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Natural Sciences and Mathematics has a new identity on campus

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Author(s)

Kellan Barr

Strategic plan outlines forward movement with new health and biophysics initiatives

Press Release
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This summer, the University of Denver Board of Trustees approved the renaming of DU’s last remaining academic division, effectively reintroducing the College of Natural Sciences and Mathematics to campus. The change was made official in the midst of the unit’s strategic planning process which spanned October 2018 through June 2019.

With a new identity and a new strategic plan in place, the College Natural Sciences and Mathematics has met the new academic year with a focused commitment to securing the future of work, the future of health and addressing global change through basic research and innovative education.

“Science and mathematics have always been future-focused,” said Andrei Kutateladze, dean of the College of Natural Sciences and Mathematics. “These days, our focus is more critical than ever, given the rapid pace of technological advances and the exponential progress of just about everything around us. The very nature of scientific inquiry makes it ideally suited for educating the citizens of tomorrow to deal with the unknown and the unexplored.”

The renaming of the College of Natural Sciences and Mathematics comes at a pivotal time for STEM education at DU. Rapid growth of the molecular and cellular biophysics PhD program and the pre-health advising program has opened doors toward new opportunities in biomedical research and health education.

To aid the trajectory of the biophysics PhD program toward the establishment of Colorado’s first Biophysics Institute, the College of Natural Sciences and Mathematics hired three new faculty this September with expertise in neurobiology, disease biomarkers and medicinal chemistry. This brings the total number of interdisciplinary faculty to twenty participating professors from the Departments of Biological Sciences, Chemistry and Biochemistry, and Physics and Astronomy with a combined external funding in excess of $17 million.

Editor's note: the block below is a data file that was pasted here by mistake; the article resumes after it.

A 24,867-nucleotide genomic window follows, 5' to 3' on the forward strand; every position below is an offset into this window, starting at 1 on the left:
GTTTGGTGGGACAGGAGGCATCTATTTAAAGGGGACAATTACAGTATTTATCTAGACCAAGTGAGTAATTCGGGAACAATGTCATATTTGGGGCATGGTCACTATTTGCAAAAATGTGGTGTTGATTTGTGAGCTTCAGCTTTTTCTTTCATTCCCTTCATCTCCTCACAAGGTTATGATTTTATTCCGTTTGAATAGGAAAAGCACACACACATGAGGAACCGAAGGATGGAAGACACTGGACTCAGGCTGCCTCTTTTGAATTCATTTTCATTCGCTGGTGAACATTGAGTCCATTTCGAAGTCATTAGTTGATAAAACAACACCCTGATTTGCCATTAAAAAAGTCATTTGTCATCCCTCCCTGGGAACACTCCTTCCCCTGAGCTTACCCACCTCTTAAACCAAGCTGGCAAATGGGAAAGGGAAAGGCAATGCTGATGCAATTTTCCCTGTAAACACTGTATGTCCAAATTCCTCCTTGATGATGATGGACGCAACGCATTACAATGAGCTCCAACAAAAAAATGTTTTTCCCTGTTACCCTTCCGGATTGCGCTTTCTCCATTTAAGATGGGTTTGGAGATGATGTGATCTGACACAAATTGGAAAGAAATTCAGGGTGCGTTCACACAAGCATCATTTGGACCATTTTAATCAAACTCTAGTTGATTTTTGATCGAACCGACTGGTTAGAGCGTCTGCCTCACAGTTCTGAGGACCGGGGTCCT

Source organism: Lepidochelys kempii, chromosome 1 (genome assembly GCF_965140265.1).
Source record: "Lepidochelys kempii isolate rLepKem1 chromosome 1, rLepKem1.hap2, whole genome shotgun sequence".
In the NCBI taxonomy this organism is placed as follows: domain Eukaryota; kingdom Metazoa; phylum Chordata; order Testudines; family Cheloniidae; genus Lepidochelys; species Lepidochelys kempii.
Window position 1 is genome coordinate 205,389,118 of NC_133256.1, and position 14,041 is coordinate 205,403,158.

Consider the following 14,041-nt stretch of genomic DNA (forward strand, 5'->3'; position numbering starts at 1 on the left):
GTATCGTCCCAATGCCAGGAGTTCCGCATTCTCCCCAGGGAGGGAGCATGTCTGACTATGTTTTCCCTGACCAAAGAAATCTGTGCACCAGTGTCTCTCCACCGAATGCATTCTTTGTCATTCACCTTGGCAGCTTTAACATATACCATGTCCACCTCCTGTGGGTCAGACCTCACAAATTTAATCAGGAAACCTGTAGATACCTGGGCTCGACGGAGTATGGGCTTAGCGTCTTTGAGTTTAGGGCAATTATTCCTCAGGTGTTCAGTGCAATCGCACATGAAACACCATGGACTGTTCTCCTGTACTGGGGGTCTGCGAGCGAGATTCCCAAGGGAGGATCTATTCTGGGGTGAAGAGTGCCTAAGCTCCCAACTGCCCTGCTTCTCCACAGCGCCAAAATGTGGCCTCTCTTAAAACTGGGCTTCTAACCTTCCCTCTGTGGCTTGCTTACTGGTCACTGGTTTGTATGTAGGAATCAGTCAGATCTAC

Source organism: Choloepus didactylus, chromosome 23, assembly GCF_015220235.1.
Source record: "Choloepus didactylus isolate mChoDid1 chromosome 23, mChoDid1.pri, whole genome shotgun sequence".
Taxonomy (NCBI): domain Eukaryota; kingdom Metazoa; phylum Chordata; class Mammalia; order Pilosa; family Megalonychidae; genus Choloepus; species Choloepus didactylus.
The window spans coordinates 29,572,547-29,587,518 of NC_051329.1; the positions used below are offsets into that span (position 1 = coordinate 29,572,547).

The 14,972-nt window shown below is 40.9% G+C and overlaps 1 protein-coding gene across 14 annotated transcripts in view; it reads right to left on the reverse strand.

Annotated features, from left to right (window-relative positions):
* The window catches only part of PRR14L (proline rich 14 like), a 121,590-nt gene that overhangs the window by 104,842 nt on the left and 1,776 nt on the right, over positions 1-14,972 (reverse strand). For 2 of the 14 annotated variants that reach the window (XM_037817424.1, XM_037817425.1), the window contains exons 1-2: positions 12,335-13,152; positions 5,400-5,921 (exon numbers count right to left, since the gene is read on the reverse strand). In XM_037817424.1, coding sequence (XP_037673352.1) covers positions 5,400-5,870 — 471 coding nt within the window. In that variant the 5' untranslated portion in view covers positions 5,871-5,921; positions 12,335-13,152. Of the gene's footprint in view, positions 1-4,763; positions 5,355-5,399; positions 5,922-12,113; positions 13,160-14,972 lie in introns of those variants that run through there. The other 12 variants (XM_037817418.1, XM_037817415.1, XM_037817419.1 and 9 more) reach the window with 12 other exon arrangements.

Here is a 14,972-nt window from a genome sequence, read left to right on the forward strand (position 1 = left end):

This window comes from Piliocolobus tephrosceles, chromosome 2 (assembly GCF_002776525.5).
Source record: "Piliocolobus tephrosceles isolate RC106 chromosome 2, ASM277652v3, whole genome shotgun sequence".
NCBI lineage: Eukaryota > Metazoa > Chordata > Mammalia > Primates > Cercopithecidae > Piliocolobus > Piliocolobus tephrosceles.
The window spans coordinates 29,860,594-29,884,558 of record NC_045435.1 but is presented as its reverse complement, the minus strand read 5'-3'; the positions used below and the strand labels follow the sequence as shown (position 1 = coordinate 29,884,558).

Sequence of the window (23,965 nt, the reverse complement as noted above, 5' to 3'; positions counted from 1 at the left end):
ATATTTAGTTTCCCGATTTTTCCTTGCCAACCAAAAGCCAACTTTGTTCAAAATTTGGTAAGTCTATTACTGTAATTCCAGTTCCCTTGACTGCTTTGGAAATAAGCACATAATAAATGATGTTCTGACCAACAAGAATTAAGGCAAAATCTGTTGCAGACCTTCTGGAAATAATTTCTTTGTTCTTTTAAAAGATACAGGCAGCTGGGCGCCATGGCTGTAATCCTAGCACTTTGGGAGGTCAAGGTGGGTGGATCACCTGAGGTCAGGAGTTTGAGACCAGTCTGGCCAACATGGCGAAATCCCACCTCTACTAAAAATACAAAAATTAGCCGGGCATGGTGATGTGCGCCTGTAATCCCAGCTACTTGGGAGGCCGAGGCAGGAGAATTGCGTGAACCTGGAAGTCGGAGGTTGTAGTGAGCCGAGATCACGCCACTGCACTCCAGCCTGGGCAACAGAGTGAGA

Program growth within the College is widespread. Future directions include two new undergraduate degree programs including a minor option in human health science and systems and a new Bachelor of Science in foundational mathematics for artificial intelligence.

Additionally, the success of the Equity in STEM (E-STEM) initiative, in partnership with the Ritchie School of Engineering and Computer Science, is evident as the program enters its third year with a new cohort of 33 incoming students this fall.

Opportunities for undergraduate summer research experiences also continue to expand with an additional $10,000 grant from the Colorado-Wyoming Louis Stokes Alliance for Minority Participation (CO-WY AMP) which funded two more students, for a total of seven CO-WY AMP positions, in summer 2019.

Through all of these developments, one tenet remains fundamental.

We firmly believe that each step we take toward a more inclusive environment will have future repercussions in helping to curb health disparities and accelerate scientific discovery,” said Kutateladze.

New strategic initiatives toward inclusive excellence include the establishment of five new funds – one in each department within the College of Natural Sciences and Mathematics – to provide scholarships and to aid recruitment of top graduate students from historically underrepresented populations in STEM.

Other initiatives included in the plan mention a campaign to fund research experiences for many more undergraduate majors, a focus on expanding project-based education for non-majors, and a commitment toward improved instructional and core instrumentation facilities in preparation for the new STEM quandrangle as a part of DU’s Campus Framework Plan.

Historically, the University of Denver had three divisions: 1) Social Sciences; 2) Arts and Humanities and 3) Natural Sciences and Mathematics. In 2018, the former divisions of Social Sciences and Arts and Humanities were combined into the College of Arts, Humanities and Social Sciences, thus joining five other named colleges on campus (Daniels College of Business, Sturm College of Law, Morgridge College of Education, Colorado Women’s College and University College).

As the newest College to join the ranks, Natural Sciences and Mathematics leadership is optimistic about future strategic directions. One department in particular is excited about the historic name change occurring before another major milestone – the Department of Geography and the Environment turns 75 in 2020.

“We’ve come a long way in 75 years. Our program has grown in terms of the types of degrees that we offer – they’re timely,” said Michael Keables, chair of the department. “We were one of the first universities to offer an environmental science program. We were one of the first to offer a geographic information science online program. We have a very solid sustainability program. And we’re anticipating doing more of the same moving forward.